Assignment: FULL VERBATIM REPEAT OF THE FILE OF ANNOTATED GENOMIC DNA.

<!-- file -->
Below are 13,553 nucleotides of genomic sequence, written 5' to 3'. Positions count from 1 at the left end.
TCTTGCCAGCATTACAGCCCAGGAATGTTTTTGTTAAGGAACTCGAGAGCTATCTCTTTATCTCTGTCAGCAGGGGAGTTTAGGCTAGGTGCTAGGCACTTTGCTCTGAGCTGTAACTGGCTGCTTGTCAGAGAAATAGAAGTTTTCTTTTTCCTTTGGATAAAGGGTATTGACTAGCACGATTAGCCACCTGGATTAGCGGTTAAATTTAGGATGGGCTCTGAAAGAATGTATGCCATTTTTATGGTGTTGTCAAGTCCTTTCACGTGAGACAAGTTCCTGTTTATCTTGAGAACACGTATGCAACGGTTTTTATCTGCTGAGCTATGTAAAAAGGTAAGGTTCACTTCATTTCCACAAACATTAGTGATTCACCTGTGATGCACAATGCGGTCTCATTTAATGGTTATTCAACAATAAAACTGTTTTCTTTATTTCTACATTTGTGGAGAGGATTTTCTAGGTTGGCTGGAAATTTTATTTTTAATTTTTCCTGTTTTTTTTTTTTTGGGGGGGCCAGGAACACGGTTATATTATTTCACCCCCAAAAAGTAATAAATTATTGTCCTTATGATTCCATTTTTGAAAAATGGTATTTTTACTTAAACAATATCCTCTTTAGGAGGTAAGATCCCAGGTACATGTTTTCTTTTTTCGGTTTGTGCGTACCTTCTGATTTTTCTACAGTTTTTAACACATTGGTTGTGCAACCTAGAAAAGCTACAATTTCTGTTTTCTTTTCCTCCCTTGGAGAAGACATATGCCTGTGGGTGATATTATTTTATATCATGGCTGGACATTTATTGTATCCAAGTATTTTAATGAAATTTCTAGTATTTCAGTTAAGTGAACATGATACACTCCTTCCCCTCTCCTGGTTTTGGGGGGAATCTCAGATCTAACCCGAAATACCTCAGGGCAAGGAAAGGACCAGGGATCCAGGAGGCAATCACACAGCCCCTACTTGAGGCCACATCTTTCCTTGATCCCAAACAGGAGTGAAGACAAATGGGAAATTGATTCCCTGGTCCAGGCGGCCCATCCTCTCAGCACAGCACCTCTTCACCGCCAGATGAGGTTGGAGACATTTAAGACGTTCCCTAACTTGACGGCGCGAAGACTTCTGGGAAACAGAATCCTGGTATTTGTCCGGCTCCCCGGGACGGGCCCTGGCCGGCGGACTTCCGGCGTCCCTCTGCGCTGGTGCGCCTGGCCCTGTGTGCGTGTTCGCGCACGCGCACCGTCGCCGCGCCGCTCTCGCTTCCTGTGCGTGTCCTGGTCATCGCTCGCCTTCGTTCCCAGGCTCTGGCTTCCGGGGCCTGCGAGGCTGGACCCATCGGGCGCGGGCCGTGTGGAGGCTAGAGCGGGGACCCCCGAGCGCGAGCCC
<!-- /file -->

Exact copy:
Below are 13,553 nucleotides of genomic sequence, written 5' to 3'. Positions count from 1 at the left end.
TCTTGCCAGCATTACAGCCCAGGAATGTTTTTGTTAAGGAACTCGAGAGCTATCTCTTTATCTCTGTCAGCAGGGGAGTTTAGGCTAGGTGCTAGGCACTTTGCTCTGAGCTGTAACTGGCTGCTTGTCAGAGAAATAGAAGTTTTCTTTTTCCTTTGGATAAAGGGTATTGACTAGCACGATTAGCCACCTGGATTAGCGGTTAAATTTAGGATGGGCTCTGAAAGAATGTATGCCATTTTTATGGTGTTGTCAAGTCCTTTCACGTGAGACAAGTTCCTGTTTATCTTGAGAACACGTATGCAACGGTTTTTATCTGCTGAGCTATGTAAAAAGGTAAGGTTCACTTCATTTCCACAAACATTAGTGATTCACCTGTGATGCACAATGCGGTCTCATTTAATGGTTATTCAACAATAAAACTGTTTTCTTTATTTCTACATTTGTGGAGAGGATTTTCTAGGTTGGCTGGAAATTTTATTTTTAATTTTTCCTGTTTTTTTTTTTTTGGGGGGGCCAGGAACACGGTTATATTATTTCACCCCCAAAAAGTAATAAATTATTGTCCTTATGATTCCATTTTTGAAAAATGGTATTTTTACTTAAACAATATCCTCTTTAGGAGGTAAGATCCCAGGTACATGTTTTCTTTTTTCGGTTTGTGCGTACCTTCTGATTTTTCTACAGTTTTTAACACATTGGTTGTGCAACCTAGAAAAGCTACAATTTCTGTTTTCTTTTCCTCCCTTGGAGAAGACATATGCCTGTGGGTGATATTATTTTATATCATGGCTGGACATTTATTGTATCCAAGTATTTTAATGAAATTTCTAGTATTTCAGTTAAGTGAACATGATACACTCCTTCCCCTCTCCTGGTTTTGGGGGGAATCTCAGATCTAACCCGAAATACCTCAGGGCAAGGAAAGGACCAGGGATCCAGGAGGCAATCACACAGCCCCTACTTGAGGCCACATCTTTCCTTGATCCCAAACAGGAGTGAAGACAAATGGGAAATTGATTCCCTGGTCCAGGCGGCCCATCCTCTCAGCACAGCACCTCTTCACCGCCAGATGAGGTTGGAGACATTTAAGACGTTCCCTAACTTGACGGCGCGAAGACTTCTGGGAAACAGAATCCTGGTATTTGTCCGGCTCCCCGGGACGGGCCCTGGCCGGCGGACTTCCGGCGTCCCTCTGCGCTGGTGCGCCTGGCCCTGTGTGCGTGTTCGCGCACGCGCACCGTCGCCGCGCCGCTCTCGCTTCCTGTGCGTGTCCTGGTCATCGCTCGCCTTCGTTCCCAGGCTCTGGCTTCCGGGGCCTGCGAGGCTGGACCCATCGGGCGCGGGCCGTGTGGAGGCTAGAGCGGGGACCCCCGAGCGCGAGCCC